Urban Issues

High-Speed Rail: Toward Least Worst Projections

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It comes as welcome news that the United States Department of Transportation Inspector General is concerned about the integrity of high-speed rail projections, “including ridership, costs, revenues and associated public benefits.” The issue has become ripe as a result of the $8 billion for high speed rail that the Obama Administration slipped into the economic stimulus bill early in 2009.  read more »

Las Vegas: The Boom - Bust Bender

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It's delightfully easy to blast Las Vegas… or simply to make fun of it. It is the world capital of shamelessness, so it is more or less beside the point to criticize. Yet with the debut of the colossal $8.5 billion CityCenter, Vegas makes pretension to "sustainable urbanism." Even by Vegas standards of hype, this is mendacity at a colossal scale.  read more »

High Tech Won't Save California's Economy

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Much has been made of California's struggles, but some still say California's best days are ahead of it. In this calculus, innovation in high tech, biotech, green tech, clean tech, any tech will ultimately pull the state out of its current funk and to even greater success tomorrow. Promoters of this view cite an impressive roster of statistics around venture capital, patents, new business formation, etc., along with obligatory anecdotes of ambitious new startups with world changing products (coming soon) and their slick, dynamic founders.  read more »

Move the United Nations to Dubai

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The opening last week of the world's tallest building, the half-mile-high Burj Dubai, has largely been greeted with guffaws and groans. The Daily Telegraph labeled it "the new pinnacle of vanity"--"a purposeless monument to the subprime era." The Wall Street Journal compared it to the Tower of Babel. (When the Empire State Building was completed in 1931, in the throes of the greatest financial crisis of the 20th century, it was met with similar jeers. The then-tallest building in the world was called the Empty State Building, and it remained vacant for several years.)

Yet the Burj's completion--indeed the whole wild enterprise known as Dubai--could signal a potential opportunity to the global community: turning the place into the headquarters for that other misguided ship, the United Nations.  read more »

Beyond Neo-Victorianism: A Call for Design Diversity

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By Richard Reep

Investment in commercial development may be in long hibernation, but eventually the pause will create a pent-up demand. When investment returns, intelligent growth must be informed by practical, organic, time-tested models that work. Here’s one candidate for examination proposed as an alternative to the current model being toyed with by planners and developers nationwide.  read more »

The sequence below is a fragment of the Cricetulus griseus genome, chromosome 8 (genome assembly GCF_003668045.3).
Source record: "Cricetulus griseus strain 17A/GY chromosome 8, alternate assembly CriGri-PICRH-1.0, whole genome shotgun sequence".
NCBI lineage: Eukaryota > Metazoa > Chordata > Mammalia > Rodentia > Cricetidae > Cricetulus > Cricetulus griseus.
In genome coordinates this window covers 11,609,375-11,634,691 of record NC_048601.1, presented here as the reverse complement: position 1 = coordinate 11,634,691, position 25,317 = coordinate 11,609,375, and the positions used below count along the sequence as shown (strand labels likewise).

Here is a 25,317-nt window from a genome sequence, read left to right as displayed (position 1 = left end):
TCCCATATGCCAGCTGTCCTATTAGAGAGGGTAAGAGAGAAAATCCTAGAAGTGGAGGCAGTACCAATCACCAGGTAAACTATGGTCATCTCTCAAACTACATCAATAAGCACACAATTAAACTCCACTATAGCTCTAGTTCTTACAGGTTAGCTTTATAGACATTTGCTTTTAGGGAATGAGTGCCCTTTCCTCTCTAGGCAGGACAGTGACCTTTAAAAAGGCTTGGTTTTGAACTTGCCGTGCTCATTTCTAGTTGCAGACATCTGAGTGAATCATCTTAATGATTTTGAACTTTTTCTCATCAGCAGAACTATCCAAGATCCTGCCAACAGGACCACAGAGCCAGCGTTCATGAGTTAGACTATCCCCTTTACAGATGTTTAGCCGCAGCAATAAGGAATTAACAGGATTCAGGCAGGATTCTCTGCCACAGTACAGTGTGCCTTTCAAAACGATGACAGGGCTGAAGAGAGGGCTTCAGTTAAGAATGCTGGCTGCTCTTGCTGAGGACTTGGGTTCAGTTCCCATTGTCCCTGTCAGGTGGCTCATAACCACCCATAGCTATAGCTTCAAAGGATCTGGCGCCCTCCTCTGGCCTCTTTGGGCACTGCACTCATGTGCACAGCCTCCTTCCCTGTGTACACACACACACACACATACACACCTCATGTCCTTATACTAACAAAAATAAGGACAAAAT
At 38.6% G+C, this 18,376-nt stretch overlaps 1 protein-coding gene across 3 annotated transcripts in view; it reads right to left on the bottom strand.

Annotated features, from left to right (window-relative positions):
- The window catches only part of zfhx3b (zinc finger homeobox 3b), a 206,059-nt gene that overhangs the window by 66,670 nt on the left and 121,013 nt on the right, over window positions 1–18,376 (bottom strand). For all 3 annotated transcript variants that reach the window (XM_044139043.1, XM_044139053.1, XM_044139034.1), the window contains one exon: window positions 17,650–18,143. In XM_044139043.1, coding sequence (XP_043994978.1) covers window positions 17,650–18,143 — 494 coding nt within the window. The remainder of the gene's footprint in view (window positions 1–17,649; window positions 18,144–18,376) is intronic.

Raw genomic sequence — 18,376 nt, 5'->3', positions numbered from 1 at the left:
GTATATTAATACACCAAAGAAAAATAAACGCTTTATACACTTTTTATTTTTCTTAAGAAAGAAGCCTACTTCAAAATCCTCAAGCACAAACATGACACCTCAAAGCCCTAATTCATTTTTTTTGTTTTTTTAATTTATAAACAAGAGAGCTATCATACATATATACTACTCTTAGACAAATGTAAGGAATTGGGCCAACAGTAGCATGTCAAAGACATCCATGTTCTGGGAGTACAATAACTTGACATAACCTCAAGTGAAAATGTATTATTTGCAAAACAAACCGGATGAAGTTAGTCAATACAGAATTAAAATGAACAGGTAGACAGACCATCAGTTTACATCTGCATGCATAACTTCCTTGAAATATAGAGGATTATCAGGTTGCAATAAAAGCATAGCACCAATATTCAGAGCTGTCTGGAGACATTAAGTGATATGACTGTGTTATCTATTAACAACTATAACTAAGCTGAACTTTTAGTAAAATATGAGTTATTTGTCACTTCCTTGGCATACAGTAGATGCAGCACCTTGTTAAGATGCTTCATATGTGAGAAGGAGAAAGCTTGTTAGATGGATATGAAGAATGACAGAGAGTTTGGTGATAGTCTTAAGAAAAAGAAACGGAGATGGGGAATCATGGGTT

Counting Counties

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I was about seven years old when I got my first copy of the Rand McNally Road Atlas (RMRA), and I’ve rarely been more than 50 feet away from one ever since. Unless I was out of the country, there has probably never been a day when I haven’t looked at it at least once.  read more »

China’s Heartland Capital: Chengdu, Sichuan

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On May 12, 2008, Chinese architect Stepp Lin was focusing intensely on his professional licensing exam in a testing center in central Chengdu when suddenly he felt someone bumping his desk. By the time he looked up to see what it was, most of the other exam takers were frantically fleeing for the exit. It turns out that what he was feeling were the tremors of what was to be the most devastating earthquake to hit China in recent memory.  read more »

Reducing Traffic Congestion and Improving Travel Options in Los Angeles

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While traffic congestion plagues many cities, Los Angeles stands apart. The Texas Transportation Institute tracks congestion statistics for U.S. metropolitan areas on an annual basis, and Los Angeles routinely ranks first for both total and per-capita congestion delays. Considering the value of wasted time and fuel, TTI estimates the annual cost of traffic congestion in greater Los Angeles at close to $10 billion.  read more »

Housing: Density & Desire

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Density — the number of units per acre on a proposed site plan — is at the heart of the developer’s mantra: More density, more profit. Meanwhile, environmentalists and many planners preach high density as the promise for a better future. The compression of families is an attempt to curb sprawl and reduce transportation energy consumption. For these reasons, many Green programs demand a minimum density to qualify for certification.  read more »

Will Anyone Stand Up for American Industry?

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“Esau for one morsel of meat sold his birthright. For ye know how that afterward, when he would have inherited the blessing, he was rejected: for he found no place of repentance, though he sought it carefully with tears.” - Hebrews 12:16-17

Built from 1933-1936, the Bay Bridge linking San Francisco to Oakland was an engineering marvel of its day. A complex series of multiple spans, when it opened – six months ahead of the more famous Golden Gate Bridge – it was both the longest suspended bridge deck in the world and the longest cantilever bridge in the world. The western suspension bridge section, technically two bridges in one, had to settle for being only the second and third longest suspension bridges in the world.  read more »